ISLAMABAD: The Economic Coordination Committee (ECC) of the cabinet on Thursday decided to import 220,000 tonnes of urea from Azerbaijan on a government-to-government (G2G) basis, allowed Rs754 billion cash credit limits (CCL) to Punjab and Sindh for procurement of essential commodities and approved a further increase in gas price from January.
The ECC meeting, presided over by caretaker Finance Minister Dr Shamshad Akhtar, rejected an increase in prices of 262 medicines sought on a hardship basis and refused waiver of interest on $25 million loan to the National Database and Registration Authority (Nadra) for issuance of digital identification cards.
The meeting allowed higher than normal wellhead gas price for Jhal Magsi field in Balochistan to make it commercially viable for the OGDCL-led joint venture.
On the request of the industries and production ministry, the ECC allowed the Trading Corporation of Pakistan to immediately finalise arrangements with Azerbaijan’s SOCAR Trading for import of 220,000 tonnes of urea. The state-owned company had offered $388.5 per tonne on cost & freight (CFR) on a G2G basis at 30-day credit.
Approves fresh hike in gas tariff from January next; rejects increase in prices of 262 medicines
On request of the petroleum division, the ECC approved continuous supply of gas to two Punjab-based fertiliser plants — Fatima Fertiliser and Agritech — till March next year at an Ogra-notified rate of Rs1239 per mmBtu, even if they were to be supplied imported re-gasified liquefied natural gas (RLNG) that entailed an additional cost of over Rs15bn.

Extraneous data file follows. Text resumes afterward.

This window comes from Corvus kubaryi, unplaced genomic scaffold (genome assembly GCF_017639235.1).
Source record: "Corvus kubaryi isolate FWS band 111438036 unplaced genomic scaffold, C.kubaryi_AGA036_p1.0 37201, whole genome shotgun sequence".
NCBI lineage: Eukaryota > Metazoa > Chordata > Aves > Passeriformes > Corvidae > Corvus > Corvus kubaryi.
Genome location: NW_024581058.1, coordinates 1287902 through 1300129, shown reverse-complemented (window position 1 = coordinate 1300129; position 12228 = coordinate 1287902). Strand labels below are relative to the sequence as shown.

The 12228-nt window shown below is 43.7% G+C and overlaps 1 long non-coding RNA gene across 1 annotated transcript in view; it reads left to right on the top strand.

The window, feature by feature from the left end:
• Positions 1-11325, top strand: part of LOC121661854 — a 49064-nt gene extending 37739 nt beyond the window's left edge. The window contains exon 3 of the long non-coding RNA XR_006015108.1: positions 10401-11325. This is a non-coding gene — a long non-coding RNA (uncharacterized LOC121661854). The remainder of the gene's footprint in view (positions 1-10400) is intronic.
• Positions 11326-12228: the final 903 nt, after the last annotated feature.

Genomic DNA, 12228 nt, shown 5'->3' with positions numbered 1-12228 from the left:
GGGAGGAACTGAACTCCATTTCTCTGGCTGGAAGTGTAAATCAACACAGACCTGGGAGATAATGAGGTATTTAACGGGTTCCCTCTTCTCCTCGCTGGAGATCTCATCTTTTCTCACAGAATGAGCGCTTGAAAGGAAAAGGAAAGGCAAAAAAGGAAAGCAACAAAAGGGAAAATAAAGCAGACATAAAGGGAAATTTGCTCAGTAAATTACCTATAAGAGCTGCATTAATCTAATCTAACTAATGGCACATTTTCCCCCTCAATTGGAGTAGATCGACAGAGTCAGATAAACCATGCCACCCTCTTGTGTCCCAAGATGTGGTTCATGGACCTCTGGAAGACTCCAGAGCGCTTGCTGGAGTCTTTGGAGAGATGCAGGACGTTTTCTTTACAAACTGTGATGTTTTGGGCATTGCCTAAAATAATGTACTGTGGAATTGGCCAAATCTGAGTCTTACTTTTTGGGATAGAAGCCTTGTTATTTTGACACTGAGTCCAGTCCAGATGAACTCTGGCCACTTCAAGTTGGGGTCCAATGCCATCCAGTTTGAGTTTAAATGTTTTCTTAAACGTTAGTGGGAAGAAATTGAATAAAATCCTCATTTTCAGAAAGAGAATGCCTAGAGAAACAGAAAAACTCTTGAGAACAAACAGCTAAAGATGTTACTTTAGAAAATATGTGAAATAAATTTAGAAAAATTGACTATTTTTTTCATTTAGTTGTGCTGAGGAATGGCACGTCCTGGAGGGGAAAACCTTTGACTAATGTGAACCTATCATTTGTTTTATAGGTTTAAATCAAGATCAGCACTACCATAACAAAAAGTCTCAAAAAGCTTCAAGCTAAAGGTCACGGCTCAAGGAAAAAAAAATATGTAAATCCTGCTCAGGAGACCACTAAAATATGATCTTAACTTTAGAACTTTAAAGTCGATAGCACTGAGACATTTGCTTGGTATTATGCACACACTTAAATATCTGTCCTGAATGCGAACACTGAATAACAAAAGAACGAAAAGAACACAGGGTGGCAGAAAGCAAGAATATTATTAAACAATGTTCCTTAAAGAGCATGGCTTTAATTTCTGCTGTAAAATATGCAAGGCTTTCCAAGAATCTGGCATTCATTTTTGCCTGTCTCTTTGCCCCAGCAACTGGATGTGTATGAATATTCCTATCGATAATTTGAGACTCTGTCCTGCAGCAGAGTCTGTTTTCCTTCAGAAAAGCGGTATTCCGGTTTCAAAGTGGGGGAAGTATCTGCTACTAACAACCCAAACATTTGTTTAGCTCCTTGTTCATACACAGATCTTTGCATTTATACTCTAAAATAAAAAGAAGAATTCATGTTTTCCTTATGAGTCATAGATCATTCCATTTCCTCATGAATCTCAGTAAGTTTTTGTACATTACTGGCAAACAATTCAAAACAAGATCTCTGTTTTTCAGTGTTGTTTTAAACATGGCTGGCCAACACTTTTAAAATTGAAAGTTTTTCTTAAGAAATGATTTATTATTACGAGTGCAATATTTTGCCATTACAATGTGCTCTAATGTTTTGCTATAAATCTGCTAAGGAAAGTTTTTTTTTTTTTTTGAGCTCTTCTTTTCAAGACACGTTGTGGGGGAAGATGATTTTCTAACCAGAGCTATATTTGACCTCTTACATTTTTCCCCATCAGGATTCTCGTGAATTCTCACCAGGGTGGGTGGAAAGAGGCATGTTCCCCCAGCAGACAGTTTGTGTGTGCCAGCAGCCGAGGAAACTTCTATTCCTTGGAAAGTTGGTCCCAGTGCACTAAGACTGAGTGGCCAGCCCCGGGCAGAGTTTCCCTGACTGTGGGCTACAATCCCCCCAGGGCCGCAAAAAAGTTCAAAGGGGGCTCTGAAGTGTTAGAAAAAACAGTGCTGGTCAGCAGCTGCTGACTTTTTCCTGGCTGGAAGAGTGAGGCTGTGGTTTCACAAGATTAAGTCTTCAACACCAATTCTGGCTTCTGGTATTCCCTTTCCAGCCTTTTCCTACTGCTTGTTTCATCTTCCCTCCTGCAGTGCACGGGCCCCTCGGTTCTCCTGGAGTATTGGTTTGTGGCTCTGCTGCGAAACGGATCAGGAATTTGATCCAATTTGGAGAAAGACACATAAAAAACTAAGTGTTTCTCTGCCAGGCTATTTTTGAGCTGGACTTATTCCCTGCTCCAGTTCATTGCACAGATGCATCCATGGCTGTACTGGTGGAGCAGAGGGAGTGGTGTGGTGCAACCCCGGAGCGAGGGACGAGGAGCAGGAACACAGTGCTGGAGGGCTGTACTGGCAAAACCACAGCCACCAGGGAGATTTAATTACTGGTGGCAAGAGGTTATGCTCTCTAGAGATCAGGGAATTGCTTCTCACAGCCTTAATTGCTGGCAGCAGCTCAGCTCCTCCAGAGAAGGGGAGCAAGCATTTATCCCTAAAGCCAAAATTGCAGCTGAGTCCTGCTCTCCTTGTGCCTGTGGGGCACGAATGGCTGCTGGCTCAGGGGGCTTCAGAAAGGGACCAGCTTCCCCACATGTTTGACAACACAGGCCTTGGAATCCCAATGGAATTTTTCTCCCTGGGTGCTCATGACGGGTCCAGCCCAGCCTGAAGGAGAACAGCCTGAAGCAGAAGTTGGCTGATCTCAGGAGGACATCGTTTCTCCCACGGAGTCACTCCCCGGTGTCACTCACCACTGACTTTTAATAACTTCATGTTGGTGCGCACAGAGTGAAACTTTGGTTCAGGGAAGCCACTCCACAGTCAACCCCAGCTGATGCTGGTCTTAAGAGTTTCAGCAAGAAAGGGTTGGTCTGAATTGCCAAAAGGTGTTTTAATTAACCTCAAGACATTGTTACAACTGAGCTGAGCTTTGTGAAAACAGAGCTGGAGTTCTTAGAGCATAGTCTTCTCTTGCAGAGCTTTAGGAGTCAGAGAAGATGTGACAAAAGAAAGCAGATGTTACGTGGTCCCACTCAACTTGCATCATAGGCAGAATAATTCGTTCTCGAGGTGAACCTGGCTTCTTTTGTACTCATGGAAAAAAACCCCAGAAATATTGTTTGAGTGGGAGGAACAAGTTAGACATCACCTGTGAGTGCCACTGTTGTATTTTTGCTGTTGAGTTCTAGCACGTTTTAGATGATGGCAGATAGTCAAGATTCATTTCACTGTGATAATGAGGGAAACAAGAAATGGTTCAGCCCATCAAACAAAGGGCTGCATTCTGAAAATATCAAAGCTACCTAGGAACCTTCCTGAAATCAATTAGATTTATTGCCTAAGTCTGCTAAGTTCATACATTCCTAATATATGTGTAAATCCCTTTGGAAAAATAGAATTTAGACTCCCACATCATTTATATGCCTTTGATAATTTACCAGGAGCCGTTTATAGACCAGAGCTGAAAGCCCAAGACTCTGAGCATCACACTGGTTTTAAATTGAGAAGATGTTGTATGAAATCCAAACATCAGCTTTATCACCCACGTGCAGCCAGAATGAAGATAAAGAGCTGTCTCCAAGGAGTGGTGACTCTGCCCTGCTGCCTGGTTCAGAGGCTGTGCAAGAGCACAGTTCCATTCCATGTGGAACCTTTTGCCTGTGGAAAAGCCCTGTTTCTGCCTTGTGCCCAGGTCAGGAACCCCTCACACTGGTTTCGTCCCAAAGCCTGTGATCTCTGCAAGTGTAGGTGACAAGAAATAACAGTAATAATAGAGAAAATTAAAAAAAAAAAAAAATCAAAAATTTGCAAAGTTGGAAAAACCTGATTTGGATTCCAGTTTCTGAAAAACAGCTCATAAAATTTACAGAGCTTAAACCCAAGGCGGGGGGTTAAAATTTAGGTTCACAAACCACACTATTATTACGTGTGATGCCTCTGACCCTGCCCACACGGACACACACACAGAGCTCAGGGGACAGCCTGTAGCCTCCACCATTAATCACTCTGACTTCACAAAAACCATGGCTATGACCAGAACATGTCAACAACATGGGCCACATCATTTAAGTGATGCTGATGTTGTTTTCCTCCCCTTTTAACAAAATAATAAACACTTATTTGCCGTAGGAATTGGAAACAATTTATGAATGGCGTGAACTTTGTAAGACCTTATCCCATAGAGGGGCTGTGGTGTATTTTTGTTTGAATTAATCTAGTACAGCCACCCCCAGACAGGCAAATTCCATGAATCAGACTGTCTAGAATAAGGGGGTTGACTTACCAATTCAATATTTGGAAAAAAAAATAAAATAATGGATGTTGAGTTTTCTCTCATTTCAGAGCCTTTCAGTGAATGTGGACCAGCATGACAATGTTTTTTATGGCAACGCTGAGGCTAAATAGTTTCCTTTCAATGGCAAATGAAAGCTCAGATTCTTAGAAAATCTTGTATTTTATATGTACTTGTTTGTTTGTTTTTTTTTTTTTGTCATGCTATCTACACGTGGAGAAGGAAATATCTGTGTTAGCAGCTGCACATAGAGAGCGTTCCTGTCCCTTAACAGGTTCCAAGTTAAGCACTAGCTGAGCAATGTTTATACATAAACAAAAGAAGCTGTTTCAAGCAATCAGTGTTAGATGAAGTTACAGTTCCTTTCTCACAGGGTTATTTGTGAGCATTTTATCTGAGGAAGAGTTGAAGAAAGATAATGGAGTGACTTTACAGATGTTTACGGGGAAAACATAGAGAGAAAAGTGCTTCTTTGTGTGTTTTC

The ECC was informed that if RLNG was supplied at about $15.9 per mmBtu, the fertiliser price from these two plants would increase by Rs3,000 per bag from its existing price of about Rs3,400. The price differential between natural gas (at Rs1,239/mmBtu) and RLNG close to $16 (at almost Rs4,400/mmBtu) went Rs3,200/mmBtu. In that case, the fertiliser rate of the two plants would be Rs6,400 per bag compared to Rs3,400 from other fertiliser plants.
Because of the price differential, the two plants had threatened to close their plants early this month but were asked by the government to continue production “in the national interest” and assured them of resolving the issue.
The petroleum division reported that the government had been allocating subsidy in budget ranging from Rs8bn in FY21 to Rs30bn in FY22 and Rs26bn in FY23, but no allocation had been made in budget FY2024.
To run the two plants until March 2024 at Rs1239/mmBtu involved over Rs15bn impact (over three months). Half of this would be borne by Punjab and Khyber Pakhtunkhwa at a ratio of 81pc and 19pc on the basis of supply of urea from these plants for three months to the two provinces.
The ECC approved the recovery of the remaining 50pc differential through gas price revision in January 2024 with the clearance of the Oil and Gas Regulatory Authority (Ogra).
The ECC approved a request of the national food security ministry to allow Rs754bn CCL to Punjab (Rs540bn) and Sindh (Rs214bn) for July-September 2023 for procurement of essential items such as wheat, sugar, rice and cotton.
The two provinces were also directed to settle the unsecured exposure of their commodity debt, including Rs143bn against Punjab and Rs108.35bn against Sindh.
The finance ministry was asked to monitor the CCL requirement of Punjab and Sindh to ensure that the provinces make settlement of their unsecured exposure.
The ECC approved application of Marginal Pricing Policy for Jhal Magsi south gas field to ensure development and production on a fast track basis.
The meeting rejected a summary seeking an increase in the minimum retail price of 262 medicines under “hardship category”. The meeting was told that the existing prices had made these medicines unviable and hence were being sold in the black market at exorbitant rates and the patients and doctors were facing problems.
Published in Dawn, November 24th, 2023